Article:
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Many Factors Contribute to South Florida's 'Pill Mill Capital' Reputation

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A combination of a high concentration of doctors, loose state regulations and lax oversight by law enforcement has helped contribute to South Florida's reputation as America's “pill mill capital,” the South Florida Sun-Sentinel reported July 19.

For the first time, the prescription drug oxycodone, not cocaine, has been identified as the most lethal drug in Florida, according to state medical examiners and the Florida Department of Law Enforcement. More than 900 fatal overdoses occurred statewide in 2008.

Broward and Palm Beach County are at the center of Florida's “perfect storm” of prescription drug abuse, with fatal overdoes related to oxycodone increasing by 20 percent from 2007 to 2008, according to state authorities.  The two counties had a combined total of 221 deaths related to oxycodone last year.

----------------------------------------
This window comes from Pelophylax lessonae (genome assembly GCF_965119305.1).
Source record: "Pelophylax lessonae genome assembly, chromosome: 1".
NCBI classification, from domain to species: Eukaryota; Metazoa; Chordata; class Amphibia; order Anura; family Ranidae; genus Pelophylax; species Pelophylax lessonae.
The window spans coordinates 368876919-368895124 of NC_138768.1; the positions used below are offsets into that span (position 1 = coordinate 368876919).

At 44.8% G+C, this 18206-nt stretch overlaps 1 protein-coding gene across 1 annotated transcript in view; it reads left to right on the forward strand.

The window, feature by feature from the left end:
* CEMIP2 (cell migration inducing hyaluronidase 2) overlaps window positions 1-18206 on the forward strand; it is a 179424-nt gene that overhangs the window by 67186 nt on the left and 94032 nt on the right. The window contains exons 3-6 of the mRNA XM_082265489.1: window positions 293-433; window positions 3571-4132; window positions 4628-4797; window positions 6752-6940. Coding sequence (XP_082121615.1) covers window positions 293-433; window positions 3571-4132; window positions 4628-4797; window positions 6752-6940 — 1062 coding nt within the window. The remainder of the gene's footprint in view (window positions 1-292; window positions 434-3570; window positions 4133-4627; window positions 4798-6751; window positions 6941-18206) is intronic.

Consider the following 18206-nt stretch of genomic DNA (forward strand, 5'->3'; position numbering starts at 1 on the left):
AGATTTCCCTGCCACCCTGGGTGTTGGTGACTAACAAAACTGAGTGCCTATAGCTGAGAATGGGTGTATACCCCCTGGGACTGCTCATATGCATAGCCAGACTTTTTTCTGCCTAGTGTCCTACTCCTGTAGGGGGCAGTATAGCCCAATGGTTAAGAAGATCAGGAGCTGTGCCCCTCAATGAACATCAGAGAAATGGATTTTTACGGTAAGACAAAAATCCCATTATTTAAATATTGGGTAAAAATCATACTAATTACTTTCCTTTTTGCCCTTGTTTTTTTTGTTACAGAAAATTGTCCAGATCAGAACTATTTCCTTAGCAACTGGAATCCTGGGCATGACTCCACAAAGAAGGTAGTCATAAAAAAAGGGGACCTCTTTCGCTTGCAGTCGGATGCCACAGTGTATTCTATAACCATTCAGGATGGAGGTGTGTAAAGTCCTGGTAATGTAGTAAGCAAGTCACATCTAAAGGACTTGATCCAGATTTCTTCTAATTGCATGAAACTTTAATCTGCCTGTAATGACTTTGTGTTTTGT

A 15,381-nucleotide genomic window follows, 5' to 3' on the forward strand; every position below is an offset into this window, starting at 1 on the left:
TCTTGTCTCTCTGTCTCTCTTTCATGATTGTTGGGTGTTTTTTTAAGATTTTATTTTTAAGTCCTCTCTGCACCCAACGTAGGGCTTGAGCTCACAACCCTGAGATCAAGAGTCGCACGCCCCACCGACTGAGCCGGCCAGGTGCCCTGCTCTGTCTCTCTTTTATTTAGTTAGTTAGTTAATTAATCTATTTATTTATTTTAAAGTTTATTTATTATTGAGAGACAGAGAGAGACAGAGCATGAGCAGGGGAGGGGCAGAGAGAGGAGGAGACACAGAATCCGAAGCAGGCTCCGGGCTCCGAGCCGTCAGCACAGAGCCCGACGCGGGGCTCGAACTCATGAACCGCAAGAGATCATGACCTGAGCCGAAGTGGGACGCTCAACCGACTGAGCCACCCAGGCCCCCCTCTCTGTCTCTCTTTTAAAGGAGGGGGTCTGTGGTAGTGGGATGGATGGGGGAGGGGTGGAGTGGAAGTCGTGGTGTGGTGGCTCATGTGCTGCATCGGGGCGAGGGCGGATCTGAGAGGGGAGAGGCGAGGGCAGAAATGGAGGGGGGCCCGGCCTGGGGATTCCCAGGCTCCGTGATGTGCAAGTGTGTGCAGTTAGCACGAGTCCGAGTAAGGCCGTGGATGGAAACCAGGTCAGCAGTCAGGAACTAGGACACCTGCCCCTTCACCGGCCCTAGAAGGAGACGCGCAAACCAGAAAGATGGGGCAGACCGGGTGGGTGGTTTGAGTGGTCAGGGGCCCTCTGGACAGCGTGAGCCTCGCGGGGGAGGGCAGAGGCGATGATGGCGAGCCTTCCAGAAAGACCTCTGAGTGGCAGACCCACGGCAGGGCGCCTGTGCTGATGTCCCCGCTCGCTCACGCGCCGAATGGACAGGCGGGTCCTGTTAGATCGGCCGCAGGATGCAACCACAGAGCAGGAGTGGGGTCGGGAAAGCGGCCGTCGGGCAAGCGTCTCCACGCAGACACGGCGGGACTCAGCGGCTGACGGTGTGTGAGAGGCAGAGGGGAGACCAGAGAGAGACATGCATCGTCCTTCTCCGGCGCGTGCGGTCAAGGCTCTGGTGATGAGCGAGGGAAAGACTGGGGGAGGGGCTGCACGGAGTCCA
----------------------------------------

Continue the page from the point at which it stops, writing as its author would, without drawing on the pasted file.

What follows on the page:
With pharmacies on almost every block, and law-enforcement agencies focused on violent crimes, the two affluent and suburban counties are considered to be perfect breeding grounds for the booming painkiller market. Other factors include a number of people relapsing from addictions to painkillers at the scores of nearby rehabilitation centers, and dealers who travel to South Florida to buy pills to resell elsewhere.

Despite the economic downturn, some 90 pain clinics have opened in Broward County and Palm Beach since 2008, according to the Sun Sentinel. 

Some cities are responding by exploring ways to prevent more clinics and pharmacies that fill prescriptions on demand from opening in the area. 

Florida Gov. Charlie Crist signed legislation in June that seeks to close the existing loopholes in regulating and monitoring pain clinics; however, it will take a few years to establish the mandated prescription-monitoring program. 

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